Youth (Spring): Wang Bing’s lengthy documentary captures the endless toil and strength of garment factory workers

Filmed over six years, the master documentarian’s latest project follows the gruelling working days of garment factory labourers in China. But even in this slow-moving portrait of a grind, Wang Bing’s camera finds glimmers of hope.

1 June 2023

By Nicolas Rapold

Youth (Spring) (2023)Youth (Spring) (2023) © Courtesy of Cannes Film Festival 2023
Sight and Sound
  • Reviewed from the 2023 Cannes Film Festival. 

After a monumental 20-year career of films with titles like Dead Souls (2018), West of the Tracks (2002), and Bitter Money (2016), Wang Bing’s latest has a positively lyrical ring: Youth (Spring). That might sound incongruous for a hefty documentary about migrant labourers in the Chinese garment manufacturing hub of Zhili. But it’s entirely appropriate to Wang’s bustling chronicle of young workers, recorded in a lively present tense, a contemporary contrast to his oral-history memory pieces but capturing history as it’s happening. Filmed over six years in buildings that house both workshops and dorms, it’s a portrait of a grind, yes, but also a testament to the irrepressible, earthy energy of the latest generation pressed into industrial service.

The cramped and cluttered workshops on screen look humble, more apartment-sized than factory-like. Rather than dwelling on scale or mechanisation, Wang’s camera responds to the human feistiness and foibles — and fatigue — of his fresh-faced subjects. People do toil away at sewing machines, clacking to the rhythm of blaring dance music, but more often, we’re watching university-age youngsters gossip and flirt, gripe and fight. One hothead runs his machine at breakneck speed, then leaps up to wrestle someone who may have thrown something at his head; cooler-tempered workers try to soothe the ruffled feathers. Another young man, a glutton for punishment, begs for the attention of a withering female co-worker. Wang’s ear for dialogue can lead to moments from some lost teenage comedy: “You’re dumb,” she says. He: “So? I’ve been dumb since I got here!”

Youth avoids the common documentary practice of featuring three or four people  who are developed as “characters,” and instead looks at a number of workshops with occasional recurring threads within each. But his camera is no less focused, scrambling to follow someone racing up concrete stairs to the spartan bunk bed dorms, or to rubberneck on the messing about and horsing around that helps pass the time during 15-hour shifts. Very often it can be hard to tell whether it’s day or night, sitting in the windowless workshops, and when we do see the outside world, it might be a visit to an internet cafe, where the off-duty garment workers promptly fall asleep in front of screens. They work, too, for wages that seem Sisyphean in their rates, piecework of specific clothing templates commissioned in the thousands (one of them we hear identified as “the Mickey Mouse” design).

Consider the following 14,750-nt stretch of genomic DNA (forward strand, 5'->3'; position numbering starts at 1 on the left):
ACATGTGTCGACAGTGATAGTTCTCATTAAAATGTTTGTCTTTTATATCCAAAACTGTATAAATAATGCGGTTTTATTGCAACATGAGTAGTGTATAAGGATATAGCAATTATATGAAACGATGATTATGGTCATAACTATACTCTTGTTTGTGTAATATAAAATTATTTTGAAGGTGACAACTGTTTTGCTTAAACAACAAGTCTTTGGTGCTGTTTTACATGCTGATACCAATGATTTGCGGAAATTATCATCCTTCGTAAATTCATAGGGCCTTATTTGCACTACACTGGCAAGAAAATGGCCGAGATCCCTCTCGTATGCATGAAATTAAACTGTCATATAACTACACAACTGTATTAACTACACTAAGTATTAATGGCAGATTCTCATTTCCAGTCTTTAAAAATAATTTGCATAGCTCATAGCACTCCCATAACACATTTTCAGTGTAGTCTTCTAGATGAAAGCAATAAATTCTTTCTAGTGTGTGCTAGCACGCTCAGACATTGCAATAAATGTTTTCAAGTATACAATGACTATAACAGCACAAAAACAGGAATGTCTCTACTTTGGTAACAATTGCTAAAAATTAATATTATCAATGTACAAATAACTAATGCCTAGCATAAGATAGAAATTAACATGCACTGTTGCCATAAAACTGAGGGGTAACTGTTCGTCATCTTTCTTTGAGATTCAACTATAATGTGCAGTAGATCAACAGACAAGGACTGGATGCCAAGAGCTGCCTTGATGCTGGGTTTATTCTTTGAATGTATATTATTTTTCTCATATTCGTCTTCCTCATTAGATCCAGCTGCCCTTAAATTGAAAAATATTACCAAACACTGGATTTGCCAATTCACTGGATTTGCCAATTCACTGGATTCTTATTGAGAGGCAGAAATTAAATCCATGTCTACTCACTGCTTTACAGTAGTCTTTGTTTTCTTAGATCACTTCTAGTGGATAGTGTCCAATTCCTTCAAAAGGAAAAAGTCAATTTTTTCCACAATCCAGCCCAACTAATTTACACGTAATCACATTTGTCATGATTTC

Wang makes sure to include discussions of wages, putting numbers to the efforts we see on screen (which other filmmakers sometimes shy away from). In the final third of the film, we witness attempts to organise and petition bosses for pay increases. These are met with the usual array of management pushbacks (browbeating, evasion, whining, threats) not dissimilar to what might occur in workplaces across the world, but the circumstances and the ages of most of the workers make their courage all the more impressive. An early sequence leaves no question about the asymmetric power between labour and management: the parents of a pregnant girl are told that an abortion would be doable and with a saline drip she could go right back to work soon enough. At another point, a young man in distress paces back and forth on a stark concrete terrace, bringing to mind the lives lost to suicide among the overworked and underpaid far from home.

In fact, the workshops depicted here aren’t regarded by Wang as the worst, and (according to the film’s press notes) might even offer some glimmers of hope because they operate outside the usual extensive state control and present potential opportunities for fair wages and small businesses. The director’s large-format approach (three and a half hours and change here) does nonetheless evoke a certain drudgery through sheer duration and the repetition inherent to work, even when the aim might be to show the fullness of experience. Still, Wang stays devoted to the measure of independence the workers seem to feel far from home, bringing things full circle by suddenly opening the film up to bold natural vistas as a few friends return to their hometown in the verdant countryside. “The plums aren’t ripe, and the peaches are still green,” someone observes, in what sounds like a line of poetry about youth.

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